Anonymity: Music

Crowd: A collective group of people reacting similarly to the same stimulus

Five years ago I heard a pretentious quote from the mouth of a fellow fourteen year old friend: I love the rain because no one can see my tears. I scoffed at it, appalled at the banality of the statement, the sentimental, simpering tone of it. I thought it was stupid.

Five years later I begin to understand it.

The crowd, a many armed, many legged monster moving together like the miniscule waves that make up a tsunami; it pushes me, I push back. I raise my hand with everyone else and scream myself hoarse because I like the guitarist with bieber-esque hair who is strumming mindlessly on stage.

I don’t think it every mattered if the music was good or bad; not to me. I could determine the quality of it when someone who understood tempo and drum solos better than me explained to me how truly terrible it was; maybe the guy with shaggy hair who named his guitar.

Anonymity pulls at my clothes, my hair, the tips of my fingers until I am a part of a larger entity that has the same heart, the same soul, the same liking for indo-western. I forget who I am, I forget that I may look ridiculous waving my arms around this, I am the crowd, the crowd is me, and we are swaying together as the waves of sound and soul and fire crash over us.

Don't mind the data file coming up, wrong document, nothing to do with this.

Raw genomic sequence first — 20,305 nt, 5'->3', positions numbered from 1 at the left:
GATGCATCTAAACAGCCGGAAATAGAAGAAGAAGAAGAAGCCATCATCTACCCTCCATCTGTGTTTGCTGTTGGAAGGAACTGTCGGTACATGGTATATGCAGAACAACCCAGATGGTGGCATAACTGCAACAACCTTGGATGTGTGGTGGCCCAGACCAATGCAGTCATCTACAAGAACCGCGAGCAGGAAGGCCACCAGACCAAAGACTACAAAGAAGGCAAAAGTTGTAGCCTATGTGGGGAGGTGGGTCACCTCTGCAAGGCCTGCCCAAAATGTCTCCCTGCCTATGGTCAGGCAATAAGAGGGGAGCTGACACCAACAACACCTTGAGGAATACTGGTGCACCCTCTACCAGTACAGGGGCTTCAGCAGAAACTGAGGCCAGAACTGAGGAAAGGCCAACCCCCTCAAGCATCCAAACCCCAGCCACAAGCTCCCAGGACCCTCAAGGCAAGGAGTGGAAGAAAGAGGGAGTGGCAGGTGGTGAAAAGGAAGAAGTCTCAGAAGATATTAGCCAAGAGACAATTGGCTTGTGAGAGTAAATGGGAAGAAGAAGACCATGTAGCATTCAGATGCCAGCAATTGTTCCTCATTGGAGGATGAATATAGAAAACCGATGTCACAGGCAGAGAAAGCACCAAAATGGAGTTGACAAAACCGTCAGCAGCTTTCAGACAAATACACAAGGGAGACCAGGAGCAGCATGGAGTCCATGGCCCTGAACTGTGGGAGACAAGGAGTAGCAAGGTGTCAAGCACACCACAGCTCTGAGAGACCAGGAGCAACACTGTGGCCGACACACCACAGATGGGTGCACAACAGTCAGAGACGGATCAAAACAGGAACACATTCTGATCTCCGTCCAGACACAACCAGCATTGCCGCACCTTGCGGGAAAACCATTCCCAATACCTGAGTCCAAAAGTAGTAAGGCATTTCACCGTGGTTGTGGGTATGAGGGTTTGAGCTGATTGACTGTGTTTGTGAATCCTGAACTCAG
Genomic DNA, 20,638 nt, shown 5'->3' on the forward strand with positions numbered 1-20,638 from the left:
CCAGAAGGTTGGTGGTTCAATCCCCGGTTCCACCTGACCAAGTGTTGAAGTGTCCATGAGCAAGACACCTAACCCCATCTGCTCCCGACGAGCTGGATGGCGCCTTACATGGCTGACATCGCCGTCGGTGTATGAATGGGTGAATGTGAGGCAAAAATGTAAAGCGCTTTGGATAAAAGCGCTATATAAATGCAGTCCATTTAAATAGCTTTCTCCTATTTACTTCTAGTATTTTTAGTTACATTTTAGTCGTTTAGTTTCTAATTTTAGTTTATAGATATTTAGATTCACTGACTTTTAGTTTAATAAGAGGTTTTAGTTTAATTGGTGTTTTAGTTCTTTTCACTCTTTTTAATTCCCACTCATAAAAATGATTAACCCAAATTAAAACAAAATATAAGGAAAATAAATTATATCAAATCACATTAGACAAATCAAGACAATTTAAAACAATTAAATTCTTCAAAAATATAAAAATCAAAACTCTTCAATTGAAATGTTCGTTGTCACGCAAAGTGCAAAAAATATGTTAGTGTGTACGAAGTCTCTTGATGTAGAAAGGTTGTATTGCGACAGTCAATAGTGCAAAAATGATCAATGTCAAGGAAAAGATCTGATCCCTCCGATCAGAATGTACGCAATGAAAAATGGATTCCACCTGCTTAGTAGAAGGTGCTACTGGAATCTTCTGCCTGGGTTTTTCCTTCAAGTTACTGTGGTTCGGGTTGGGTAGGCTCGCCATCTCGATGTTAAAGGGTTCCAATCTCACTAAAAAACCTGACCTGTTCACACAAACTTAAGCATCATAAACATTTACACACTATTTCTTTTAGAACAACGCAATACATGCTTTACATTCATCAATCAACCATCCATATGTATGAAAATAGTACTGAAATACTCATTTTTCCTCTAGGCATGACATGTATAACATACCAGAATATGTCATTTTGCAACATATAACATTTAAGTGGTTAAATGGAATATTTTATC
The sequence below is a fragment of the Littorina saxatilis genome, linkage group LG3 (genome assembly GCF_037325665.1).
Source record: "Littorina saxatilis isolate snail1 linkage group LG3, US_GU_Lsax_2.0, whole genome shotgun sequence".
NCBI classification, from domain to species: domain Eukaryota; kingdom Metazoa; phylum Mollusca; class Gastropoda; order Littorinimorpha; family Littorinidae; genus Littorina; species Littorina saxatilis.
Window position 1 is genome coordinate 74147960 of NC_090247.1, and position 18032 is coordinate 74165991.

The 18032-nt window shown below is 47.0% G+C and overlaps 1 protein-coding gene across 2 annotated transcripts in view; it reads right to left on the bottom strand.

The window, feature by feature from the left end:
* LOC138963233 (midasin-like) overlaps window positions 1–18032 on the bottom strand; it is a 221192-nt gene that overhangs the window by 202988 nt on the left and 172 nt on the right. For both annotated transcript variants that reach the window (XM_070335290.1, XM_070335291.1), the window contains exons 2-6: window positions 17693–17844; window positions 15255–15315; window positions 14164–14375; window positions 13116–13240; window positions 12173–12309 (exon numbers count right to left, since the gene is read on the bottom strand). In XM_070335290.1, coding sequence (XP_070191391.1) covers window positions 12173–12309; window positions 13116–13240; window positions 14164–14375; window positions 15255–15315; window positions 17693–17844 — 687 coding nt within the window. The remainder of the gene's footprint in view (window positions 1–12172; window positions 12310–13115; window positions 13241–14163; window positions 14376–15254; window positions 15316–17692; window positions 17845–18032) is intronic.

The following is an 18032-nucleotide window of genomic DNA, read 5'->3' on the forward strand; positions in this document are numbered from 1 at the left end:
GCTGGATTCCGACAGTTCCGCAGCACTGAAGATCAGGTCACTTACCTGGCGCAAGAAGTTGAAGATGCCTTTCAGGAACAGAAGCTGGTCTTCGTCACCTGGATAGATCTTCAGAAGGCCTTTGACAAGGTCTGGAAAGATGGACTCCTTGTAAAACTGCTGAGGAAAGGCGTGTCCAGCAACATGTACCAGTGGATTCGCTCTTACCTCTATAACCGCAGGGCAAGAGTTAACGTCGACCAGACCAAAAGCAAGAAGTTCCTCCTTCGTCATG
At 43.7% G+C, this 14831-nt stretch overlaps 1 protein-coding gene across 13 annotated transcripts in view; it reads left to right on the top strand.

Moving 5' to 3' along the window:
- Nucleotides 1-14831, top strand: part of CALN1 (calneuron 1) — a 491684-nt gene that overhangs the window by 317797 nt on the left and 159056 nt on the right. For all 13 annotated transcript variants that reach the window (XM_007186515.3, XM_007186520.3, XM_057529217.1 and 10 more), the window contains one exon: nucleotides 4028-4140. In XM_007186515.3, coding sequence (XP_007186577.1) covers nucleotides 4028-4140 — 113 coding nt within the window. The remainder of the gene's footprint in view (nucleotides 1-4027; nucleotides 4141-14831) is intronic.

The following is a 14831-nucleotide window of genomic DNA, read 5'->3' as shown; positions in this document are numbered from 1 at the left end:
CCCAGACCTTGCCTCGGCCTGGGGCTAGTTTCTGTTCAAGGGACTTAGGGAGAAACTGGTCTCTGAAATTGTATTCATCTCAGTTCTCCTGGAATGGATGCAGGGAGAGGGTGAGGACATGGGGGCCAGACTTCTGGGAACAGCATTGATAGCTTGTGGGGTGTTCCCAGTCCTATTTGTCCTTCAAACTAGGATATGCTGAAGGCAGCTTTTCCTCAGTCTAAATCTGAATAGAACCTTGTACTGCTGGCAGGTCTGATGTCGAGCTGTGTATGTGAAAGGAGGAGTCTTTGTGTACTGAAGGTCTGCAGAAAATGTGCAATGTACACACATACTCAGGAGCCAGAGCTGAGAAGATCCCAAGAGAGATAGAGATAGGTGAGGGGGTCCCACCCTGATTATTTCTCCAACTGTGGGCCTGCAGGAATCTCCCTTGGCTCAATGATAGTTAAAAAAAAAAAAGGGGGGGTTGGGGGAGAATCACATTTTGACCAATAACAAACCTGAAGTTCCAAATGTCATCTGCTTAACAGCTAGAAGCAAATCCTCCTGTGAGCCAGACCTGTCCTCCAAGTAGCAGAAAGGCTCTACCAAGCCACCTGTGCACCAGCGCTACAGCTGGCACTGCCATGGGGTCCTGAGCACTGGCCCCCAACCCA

I hold hands with someone I have never spoken to, I push someone by mistake, someone knees me in my back when they get too excited, I ignore it.

They pull me, I pull back.

I felt like this for the first time a year ago during a college fest when I was dancing to the DJ at night. It was dark, everyone was kicking up dust and the music was so loud I couldn’t hear the sound of my own voice, only vaguely aware of the thrumming bass of my heart. The next morning I couldn’t remember who I danced with; someone kissed me on the cheek, I couldn’t recall. It was a whirl of flashing lights and freeing laughter; I had never felt more glorious.

Text By- Arundhati Das



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